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Publication Detail

Title: Should we consider gene x environment interaction in the hunt for quantitative trait loci?

Authors: Gauderman, W J; Morrison, J L; Siegmund, K D

Published In Genet Epidemiol, (2001)

Abstract: We address the question of whether one can obtain increased power for finding a quantitative trait locus (QTL) if a gene x environment (G x E) interaction is incorporated directly into the linkage analysis. We consider both parametric and nonparametric analysis approaches to including G x E interaction. For the former, we utilize joint segregation and linkage analysis to estimate simultaneously the recombination fraction and a G x E interaction effect, as well as the remaining model parameters. The nonparametric approach is based on an extension of the Haseman-Elston method applied to sib pairs to include a regression of the squared trait difference on marker-identity-by-descent (IBD) probability (pi), the sibling covariate sum (z), and pi x z. We utilize 50 replicates of the simulated data and compare empirical power of the various approaches to detect MG4, a locus that is involved in a strong interaction with age for Q4 and in a weaker interaction with environmental factor E2 for Q3. Using the parametric approach, including a G x age effect does increase power for detecting linkage between MG4 and Q4 compared with ignoring the interaction (powers 58% and 38%, respectively, to exceed a lod score of 3.0). On the other hand, including a G x E2 interaction has little effect on the power to detect linkage between MG4 and Q3. The nonparametric approach leads to qualitatively similar findings. We conclude that it is beneficial to incorporate G x E interaction into a linkage analysis, provided the interaction effect is of sufficiently strong magnitude.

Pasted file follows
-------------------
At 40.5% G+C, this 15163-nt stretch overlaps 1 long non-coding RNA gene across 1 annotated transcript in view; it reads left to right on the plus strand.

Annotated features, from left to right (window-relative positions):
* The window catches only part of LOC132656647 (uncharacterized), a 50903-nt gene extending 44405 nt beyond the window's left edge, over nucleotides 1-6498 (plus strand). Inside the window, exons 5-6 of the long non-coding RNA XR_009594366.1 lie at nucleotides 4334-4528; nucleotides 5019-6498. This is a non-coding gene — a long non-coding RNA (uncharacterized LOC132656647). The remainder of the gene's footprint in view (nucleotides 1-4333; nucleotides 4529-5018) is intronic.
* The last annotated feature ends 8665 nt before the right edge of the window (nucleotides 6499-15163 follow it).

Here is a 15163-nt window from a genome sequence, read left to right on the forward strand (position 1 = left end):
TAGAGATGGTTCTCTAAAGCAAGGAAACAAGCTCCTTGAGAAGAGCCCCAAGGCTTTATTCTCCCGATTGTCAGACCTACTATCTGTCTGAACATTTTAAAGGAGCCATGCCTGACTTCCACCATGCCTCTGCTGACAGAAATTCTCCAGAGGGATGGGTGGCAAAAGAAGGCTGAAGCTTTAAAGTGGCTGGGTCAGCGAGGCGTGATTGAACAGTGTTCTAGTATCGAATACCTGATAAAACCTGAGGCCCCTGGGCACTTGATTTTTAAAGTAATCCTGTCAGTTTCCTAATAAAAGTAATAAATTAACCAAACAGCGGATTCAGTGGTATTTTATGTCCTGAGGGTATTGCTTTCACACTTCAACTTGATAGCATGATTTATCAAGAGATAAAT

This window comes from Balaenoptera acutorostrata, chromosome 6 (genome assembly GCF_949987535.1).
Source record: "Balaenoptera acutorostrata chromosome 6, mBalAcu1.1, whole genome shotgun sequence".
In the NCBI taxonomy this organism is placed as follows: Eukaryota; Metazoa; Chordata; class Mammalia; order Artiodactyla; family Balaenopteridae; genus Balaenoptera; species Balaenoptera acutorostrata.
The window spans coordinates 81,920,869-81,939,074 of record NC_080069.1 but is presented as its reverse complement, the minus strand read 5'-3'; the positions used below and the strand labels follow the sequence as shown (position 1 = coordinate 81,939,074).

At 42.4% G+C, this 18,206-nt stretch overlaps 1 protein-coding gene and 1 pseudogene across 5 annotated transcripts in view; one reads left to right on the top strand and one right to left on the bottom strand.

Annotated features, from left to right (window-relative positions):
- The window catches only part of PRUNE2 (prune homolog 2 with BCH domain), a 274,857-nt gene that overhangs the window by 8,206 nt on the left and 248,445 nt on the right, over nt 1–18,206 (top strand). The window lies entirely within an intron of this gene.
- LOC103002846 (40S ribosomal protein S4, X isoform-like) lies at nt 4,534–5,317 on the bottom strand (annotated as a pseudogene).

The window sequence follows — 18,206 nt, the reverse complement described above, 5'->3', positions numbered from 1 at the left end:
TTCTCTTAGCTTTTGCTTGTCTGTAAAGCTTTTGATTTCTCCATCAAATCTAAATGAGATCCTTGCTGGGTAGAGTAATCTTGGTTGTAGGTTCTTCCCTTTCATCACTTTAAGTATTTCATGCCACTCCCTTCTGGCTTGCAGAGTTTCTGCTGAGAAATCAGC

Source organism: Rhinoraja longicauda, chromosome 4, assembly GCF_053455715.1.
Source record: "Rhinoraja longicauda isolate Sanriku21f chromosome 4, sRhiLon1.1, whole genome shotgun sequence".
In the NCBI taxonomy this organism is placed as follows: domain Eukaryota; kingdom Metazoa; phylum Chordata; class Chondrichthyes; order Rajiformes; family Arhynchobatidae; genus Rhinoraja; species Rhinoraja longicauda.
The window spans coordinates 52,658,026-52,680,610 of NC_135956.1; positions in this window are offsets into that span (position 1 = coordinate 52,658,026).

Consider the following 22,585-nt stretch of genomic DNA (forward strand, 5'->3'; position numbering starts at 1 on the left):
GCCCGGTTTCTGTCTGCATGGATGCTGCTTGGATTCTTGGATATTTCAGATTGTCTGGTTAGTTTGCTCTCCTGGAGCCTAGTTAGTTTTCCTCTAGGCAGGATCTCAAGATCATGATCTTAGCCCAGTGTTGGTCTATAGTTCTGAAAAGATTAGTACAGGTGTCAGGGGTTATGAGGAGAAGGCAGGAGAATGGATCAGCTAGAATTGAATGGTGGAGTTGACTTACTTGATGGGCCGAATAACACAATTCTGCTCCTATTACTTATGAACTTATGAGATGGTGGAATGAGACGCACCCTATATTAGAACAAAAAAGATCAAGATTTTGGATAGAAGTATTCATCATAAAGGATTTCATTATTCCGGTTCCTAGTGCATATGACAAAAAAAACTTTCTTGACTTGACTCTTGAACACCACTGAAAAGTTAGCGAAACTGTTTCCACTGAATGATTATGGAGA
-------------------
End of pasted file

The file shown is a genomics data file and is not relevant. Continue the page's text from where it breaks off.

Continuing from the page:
PubMed ID: 11793788 Exiting the NIEHS site

MeSH Terms: Chromosome Mapping/statistics & numerical data*; Environmental Exposure/adverse effects*; Genetic Markers/genetics; Genetic Predisposition to Disease/genetics*; Genotype*; Humans; Lod Score; Models, Genetic*; Models, Statistical; Phenotype; Quantitative Trait, Heritable*; Research Support, U.S. Gov't, P.H.S.; Statistics, Nonparametric

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